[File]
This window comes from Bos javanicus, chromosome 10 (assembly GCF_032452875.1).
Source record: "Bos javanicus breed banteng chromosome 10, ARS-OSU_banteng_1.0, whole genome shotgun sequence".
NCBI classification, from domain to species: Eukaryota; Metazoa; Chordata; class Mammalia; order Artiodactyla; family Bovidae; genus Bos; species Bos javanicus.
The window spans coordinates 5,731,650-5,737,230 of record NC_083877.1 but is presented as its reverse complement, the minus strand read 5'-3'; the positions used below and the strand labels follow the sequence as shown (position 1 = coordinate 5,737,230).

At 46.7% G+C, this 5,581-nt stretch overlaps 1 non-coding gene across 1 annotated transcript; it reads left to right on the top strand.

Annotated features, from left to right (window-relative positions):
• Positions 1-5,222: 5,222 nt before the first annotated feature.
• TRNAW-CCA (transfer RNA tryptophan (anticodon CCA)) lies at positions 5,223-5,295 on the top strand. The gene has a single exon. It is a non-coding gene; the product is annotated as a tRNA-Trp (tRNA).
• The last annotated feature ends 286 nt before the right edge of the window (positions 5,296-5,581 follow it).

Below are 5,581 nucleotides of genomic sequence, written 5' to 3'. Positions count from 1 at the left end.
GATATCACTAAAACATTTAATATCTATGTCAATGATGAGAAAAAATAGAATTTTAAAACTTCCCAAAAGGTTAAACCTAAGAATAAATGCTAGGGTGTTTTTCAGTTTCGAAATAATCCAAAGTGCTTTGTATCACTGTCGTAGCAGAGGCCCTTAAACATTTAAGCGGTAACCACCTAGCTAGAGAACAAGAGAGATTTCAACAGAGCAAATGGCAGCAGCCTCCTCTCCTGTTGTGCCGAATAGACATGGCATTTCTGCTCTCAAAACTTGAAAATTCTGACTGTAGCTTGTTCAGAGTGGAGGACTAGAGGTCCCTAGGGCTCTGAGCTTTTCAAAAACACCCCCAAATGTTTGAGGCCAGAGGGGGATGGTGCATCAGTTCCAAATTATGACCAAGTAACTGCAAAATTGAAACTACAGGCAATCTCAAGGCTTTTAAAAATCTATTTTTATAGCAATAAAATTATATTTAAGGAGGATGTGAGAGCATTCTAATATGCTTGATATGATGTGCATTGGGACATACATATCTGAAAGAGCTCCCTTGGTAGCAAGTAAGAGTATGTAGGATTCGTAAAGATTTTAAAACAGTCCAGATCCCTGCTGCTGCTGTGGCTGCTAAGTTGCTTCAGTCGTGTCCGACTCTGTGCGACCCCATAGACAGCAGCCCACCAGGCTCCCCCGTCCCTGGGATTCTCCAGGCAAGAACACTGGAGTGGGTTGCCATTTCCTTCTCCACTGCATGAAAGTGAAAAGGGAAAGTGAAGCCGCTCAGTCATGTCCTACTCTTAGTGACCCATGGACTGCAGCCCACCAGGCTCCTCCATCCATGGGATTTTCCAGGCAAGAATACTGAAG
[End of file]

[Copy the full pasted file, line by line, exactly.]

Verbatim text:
This window comes from Bos javanicus, chromosome 10 (assembly GCF_032452875.1).
Source record: "Bos javanicus breed banteng chromosome 10, ARS-OSU_banteng_1.0, whole genome shotgun sequence".
NCBI classification, from domain to species: Eukaryota; Metazoa; Chordata; class Mammalia; order Artiodactyla; family Bovidae; genus Bos; species Bos javanicus.
The window spans coordinates 5,731,650-5,737,230 of record NC_083877.1 but is presented as its reverse complement, the minus strand read 5'-3'; the positions used below and the strand labels follow the sequence as shown (position 1 = coordinate 5,737,230).

At 46.7% G+C, this 5,581-nt stretch overlaps 1 non-coding gene across 1 annotated transcript; it reads left to right on the top strand.

Annotated features, from left to right (window-relative positions):
• Positions 1-5,222: 5,222 nt before the first annotated feature.
• TRNAW-CCA (transfer RNA tryptophan (anticodon CCA)) lies at positions 5,223-5,295 on the top strand. The gene has a single exon. It is a non-coding gene; the product is annotated as a tRNA-Trp (tRNA).
• The last annotated feature ends 286 nt before the right edge of the window (positions 5,296-5,581 follow it).

Below are 5,581 nucleotides of genomic sequence, written 5' to 3'. Positions count from 1 at the left end.
GATATCACTAAAACATTTAATATCTATGTCAATGATGAGAAAAAATAGAATTTTAAAACTTCCCAAAAGGTTAAACCTAAGAATAAATGCTAGGGTGTTTTTCAGTTTCGAAATAATCCAAAGTGCTTTGTATCACTGTCGTAGCAGAGGCCCTTAAACATTTAAGCGGTAACCACCTAGCTAGAGAACAAGAGAGATTTCAACAGAGCAAATGGCAGCAGCCTCCTCTCCTGTTGTGCCGAATAGACATGGCATTTCTGCTCTCAAAACTTGAAAATTCTGACTGTAGCTTGTTCAGAGTGGAGGACTAGAGGTCCCTAGGGCTCTGAGCTTTTCAAAAACACCCCCAAATGTTTGAGGCCAGAGGGGGATGGTGCATCAGTTCCAAATTATGACCAAGTAACTGCAAAATTGAAACTACAGGCAATCTCAAGGCTTTTAAAAATCTATTTTTATAGCAATAAAATTATATTTAAGGAGGATGTGAGAGCATTCTAATATGCTTGATATGATGTGCATTGGGACATACATATCTGAAAGAGCTCCCTTGGTAGCAAGTAAGAGTATGTAGGATTCGTAAAGATTTTAAAACAGTCCAGATCCCTGCTGCTGCTGTGGCTGCTAAGTTGCTTCAGTCGTGTCCGACTCTGTGCGACCCCATAGACAGCAGCCCACCAGGCTCCCCCGTCCCTGGGATTCTCCAGGCAAGAACACTGGAGTGGGTTGCCATTTCCTTCTCCACTGCATGAAAGTGAAAAGGGAAAGTGAAGCCGCTCAGTCATGTCCTACTCTTAGTGACCCATGGACTGCAGCCCACCAGGCTCCTCCATCCATGGGATTTTCCAGGCAAGAATACTGAAG